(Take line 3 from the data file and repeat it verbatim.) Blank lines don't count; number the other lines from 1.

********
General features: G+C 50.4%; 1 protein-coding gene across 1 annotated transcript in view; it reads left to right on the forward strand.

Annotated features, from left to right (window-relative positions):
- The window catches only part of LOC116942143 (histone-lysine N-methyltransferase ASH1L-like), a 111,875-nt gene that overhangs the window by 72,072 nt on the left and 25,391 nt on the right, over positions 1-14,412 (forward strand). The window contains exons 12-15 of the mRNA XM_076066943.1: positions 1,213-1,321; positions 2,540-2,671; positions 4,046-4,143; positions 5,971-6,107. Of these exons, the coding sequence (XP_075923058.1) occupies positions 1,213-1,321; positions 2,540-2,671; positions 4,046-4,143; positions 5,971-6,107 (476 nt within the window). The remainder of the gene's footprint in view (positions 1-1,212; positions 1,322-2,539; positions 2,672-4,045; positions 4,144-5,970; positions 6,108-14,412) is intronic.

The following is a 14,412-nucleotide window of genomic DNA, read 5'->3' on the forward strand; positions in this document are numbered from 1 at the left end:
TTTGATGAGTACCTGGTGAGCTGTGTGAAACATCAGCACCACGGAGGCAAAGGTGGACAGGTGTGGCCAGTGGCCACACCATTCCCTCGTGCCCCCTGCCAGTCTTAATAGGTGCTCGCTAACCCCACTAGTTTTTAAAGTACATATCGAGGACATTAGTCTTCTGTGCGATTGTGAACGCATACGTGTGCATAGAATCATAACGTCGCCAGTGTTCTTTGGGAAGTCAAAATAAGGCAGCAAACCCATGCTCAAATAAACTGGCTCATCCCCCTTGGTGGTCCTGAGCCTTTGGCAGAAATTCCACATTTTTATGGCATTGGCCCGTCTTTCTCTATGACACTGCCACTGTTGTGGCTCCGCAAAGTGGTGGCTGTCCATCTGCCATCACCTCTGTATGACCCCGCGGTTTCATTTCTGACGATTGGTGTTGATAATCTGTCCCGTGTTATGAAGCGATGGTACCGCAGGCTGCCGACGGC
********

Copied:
- The window catches only part of LOC116942143 (histone-lysine N-methyltransferase ASH1L-like), a 111,875-nt gene that overhangs the window by 72,072 nt on the left and 25,391 nt on the right, over positions 1-14,412 (forward strand). The window contains exons 12-15 of the mRNA XM_076066943.1: positions 1,213-1,321; positions 2,540-2,671; positions 4,046-4,143; positions 5,971-6,107. Of these exons, the coding sequence (XP_075923058.1) occupies positions 1,213-1,321; positions 2,540-2,671; positions 4,046-4,143; positions 5,971-6,107 (476 nt within the window). The remainder of the gene's footprint in view (positions 1-1,212; positions 1,322-2,539; positions 2,672-4,045; positions 4,144-5,970; positions 6,108-14,412) is intronic.